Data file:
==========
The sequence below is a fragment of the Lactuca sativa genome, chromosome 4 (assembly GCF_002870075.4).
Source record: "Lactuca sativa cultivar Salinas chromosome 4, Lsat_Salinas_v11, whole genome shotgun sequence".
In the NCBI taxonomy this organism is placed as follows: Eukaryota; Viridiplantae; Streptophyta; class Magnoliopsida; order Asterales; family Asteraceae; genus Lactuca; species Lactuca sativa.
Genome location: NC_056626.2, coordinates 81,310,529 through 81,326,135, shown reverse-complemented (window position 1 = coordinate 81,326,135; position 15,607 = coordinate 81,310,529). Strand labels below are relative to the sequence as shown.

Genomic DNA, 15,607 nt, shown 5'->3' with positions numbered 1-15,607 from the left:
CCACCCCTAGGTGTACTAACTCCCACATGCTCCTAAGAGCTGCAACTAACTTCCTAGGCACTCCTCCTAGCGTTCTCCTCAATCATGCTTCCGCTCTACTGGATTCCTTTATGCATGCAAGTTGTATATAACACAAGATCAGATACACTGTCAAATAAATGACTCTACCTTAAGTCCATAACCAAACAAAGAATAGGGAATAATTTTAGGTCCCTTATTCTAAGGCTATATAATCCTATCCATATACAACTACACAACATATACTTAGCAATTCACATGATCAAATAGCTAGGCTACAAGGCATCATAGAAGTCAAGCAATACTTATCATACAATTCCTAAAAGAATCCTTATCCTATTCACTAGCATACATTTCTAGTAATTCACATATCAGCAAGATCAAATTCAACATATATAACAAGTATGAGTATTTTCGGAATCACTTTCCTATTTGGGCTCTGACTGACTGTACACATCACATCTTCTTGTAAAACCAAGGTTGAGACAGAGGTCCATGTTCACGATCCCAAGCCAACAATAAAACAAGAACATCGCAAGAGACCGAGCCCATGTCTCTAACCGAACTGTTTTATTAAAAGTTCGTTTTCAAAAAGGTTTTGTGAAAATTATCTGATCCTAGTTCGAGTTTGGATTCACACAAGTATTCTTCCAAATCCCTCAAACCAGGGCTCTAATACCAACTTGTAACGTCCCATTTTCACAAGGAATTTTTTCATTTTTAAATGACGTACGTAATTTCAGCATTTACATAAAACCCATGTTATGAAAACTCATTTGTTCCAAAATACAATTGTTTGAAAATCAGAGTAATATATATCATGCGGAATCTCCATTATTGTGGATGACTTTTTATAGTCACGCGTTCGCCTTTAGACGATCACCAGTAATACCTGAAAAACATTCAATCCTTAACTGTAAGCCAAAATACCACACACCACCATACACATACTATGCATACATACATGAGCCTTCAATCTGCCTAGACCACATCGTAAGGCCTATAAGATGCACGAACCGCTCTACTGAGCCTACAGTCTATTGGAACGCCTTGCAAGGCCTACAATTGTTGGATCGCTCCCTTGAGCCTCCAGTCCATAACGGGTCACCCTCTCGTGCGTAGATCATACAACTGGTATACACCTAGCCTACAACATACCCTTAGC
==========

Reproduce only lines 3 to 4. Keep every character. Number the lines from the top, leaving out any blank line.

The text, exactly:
In the NCBI taxonomy this organism is placed as follows: Eukaryota; Viridiplantae; Streptophyta; class Magnoliopsida; order Asterales; family Asteraceae; genus Lactuca; species Lactuca sativa.
Genome location: NC_056626.2, coordinates 81,310,529 through 81,326,135, shown reverse-complemented (window position 1 = coordinate 81,326,135; position 15,607 = coordinate 81,310,529). Strand labels below are relative to the sequence as shown.